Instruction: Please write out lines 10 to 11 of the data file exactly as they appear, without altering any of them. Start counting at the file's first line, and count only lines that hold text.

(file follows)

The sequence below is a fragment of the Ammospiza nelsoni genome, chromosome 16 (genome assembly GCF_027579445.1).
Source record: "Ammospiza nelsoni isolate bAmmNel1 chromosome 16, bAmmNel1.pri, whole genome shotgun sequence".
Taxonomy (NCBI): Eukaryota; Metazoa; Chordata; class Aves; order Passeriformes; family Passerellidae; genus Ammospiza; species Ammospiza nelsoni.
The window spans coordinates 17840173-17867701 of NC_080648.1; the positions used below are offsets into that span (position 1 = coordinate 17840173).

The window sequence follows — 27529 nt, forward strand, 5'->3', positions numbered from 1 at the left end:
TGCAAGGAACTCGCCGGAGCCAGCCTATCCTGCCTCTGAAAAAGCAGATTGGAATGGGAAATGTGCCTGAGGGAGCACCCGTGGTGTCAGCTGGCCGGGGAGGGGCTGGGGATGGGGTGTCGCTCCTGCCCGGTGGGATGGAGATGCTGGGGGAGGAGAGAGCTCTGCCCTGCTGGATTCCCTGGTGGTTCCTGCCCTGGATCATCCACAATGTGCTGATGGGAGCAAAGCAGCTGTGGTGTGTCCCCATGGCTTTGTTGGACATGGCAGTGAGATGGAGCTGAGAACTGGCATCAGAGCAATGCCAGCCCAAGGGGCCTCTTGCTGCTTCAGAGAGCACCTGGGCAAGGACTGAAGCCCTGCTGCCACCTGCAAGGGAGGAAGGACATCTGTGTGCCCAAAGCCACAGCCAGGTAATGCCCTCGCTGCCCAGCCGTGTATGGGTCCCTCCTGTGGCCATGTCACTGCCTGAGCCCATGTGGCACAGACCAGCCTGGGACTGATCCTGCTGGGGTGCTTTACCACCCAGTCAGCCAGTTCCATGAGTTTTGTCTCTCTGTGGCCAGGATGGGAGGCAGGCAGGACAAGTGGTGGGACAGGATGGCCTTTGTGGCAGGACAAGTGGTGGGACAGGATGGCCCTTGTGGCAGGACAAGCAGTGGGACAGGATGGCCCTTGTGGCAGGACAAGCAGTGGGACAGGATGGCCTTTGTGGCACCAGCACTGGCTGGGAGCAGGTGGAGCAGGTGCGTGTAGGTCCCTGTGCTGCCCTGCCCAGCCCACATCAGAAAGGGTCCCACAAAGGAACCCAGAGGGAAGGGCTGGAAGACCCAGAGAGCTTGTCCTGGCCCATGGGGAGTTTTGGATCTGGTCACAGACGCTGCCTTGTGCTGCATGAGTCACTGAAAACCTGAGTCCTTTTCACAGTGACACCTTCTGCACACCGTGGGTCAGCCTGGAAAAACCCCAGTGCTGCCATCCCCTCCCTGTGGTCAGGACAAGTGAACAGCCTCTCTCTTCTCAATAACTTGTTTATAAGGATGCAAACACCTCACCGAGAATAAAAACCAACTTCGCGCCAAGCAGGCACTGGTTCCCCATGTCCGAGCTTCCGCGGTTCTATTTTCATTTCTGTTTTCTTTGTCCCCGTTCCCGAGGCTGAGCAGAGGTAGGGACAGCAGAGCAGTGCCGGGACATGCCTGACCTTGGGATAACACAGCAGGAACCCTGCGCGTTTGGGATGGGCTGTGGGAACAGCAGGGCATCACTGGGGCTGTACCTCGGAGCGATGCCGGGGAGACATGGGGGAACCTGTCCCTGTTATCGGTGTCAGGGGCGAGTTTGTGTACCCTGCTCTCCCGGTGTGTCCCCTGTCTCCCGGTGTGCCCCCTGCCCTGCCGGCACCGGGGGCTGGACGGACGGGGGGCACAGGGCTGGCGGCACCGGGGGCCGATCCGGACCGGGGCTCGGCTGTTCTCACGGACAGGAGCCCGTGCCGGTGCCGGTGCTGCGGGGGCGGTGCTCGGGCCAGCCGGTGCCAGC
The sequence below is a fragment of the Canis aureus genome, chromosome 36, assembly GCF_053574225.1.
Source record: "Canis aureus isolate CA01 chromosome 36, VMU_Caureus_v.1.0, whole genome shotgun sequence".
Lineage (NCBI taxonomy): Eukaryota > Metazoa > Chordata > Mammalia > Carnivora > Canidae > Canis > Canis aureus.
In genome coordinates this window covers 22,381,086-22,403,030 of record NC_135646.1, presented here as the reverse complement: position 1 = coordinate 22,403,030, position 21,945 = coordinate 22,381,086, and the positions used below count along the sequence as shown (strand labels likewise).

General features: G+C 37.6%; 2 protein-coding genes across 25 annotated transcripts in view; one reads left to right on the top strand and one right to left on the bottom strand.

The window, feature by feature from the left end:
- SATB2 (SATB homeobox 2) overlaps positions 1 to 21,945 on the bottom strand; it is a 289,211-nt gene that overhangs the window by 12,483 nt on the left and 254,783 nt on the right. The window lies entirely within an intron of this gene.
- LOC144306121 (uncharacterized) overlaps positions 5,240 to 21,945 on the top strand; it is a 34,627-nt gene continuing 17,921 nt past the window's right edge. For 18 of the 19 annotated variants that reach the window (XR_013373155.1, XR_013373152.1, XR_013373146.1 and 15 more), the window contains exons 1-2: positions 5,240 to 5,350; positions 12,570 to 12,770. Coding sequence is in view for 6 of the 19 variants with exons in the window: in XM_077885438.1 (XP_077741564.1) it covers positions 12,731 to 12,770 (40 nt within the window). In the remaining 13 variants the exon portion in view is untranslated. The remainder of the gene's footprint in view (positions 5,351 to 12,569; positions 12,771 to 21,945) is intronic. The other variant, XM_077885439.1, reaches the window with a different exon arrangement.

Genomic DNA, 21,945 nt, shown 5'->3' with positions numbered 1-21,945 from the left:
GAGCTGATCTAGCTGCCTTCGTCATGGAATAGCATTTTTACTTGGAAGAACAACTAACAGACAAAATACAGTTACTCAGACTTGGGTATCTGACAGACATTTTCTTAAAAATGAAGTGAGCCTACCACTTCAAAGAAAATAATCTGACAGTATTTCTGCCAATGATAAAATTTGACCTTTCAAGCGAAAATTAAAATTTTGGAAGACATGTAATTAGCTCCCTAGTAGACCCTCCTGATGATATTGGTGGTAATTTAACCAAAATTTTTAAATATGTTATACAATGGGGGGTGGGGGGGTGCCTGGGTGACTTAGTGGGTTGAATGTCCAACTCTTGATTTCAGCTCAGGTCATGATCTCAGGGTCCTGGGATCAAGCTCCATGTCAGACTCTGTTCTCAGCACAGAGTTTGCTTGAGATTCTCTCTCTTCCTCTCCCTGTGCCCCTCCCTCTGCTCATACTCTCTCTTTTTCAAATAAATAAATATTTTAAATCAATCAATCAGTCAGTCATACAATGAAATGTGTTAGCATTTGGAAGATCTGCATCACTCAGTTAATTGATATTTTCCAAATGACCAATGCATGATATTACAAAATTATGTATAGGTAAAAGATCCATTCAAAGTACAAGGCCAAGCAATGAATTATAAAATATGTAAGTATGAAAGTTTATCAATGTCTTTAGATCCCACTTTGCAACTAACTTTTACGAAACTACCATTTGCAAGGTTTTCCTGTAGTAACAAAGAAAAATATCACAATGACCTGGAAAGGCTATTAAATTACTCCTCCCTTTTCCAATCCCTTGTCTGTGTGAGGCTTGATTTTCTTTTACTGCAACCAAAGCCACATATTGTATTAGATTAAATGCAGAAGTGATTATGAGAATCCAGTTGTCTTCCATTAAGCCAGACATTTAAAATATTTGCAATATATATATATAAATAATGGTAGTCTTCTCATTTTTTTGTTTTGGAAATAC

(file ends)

In genome coordinates this window covers 22,381,086-22,403,030 of record NC_135646.1, presented here as the reverse complement: position 1 = coordinate 22,403,030, position 21,945 = coordinate 22,381,086, and the positions used below count along the sequence as shown (strand labels likewise).

General features: G+C 37.6%; 2 protein-coding genes across 25 annotated transcripts in view; one reads left to right on the top strand and one right to left on the bottom strand.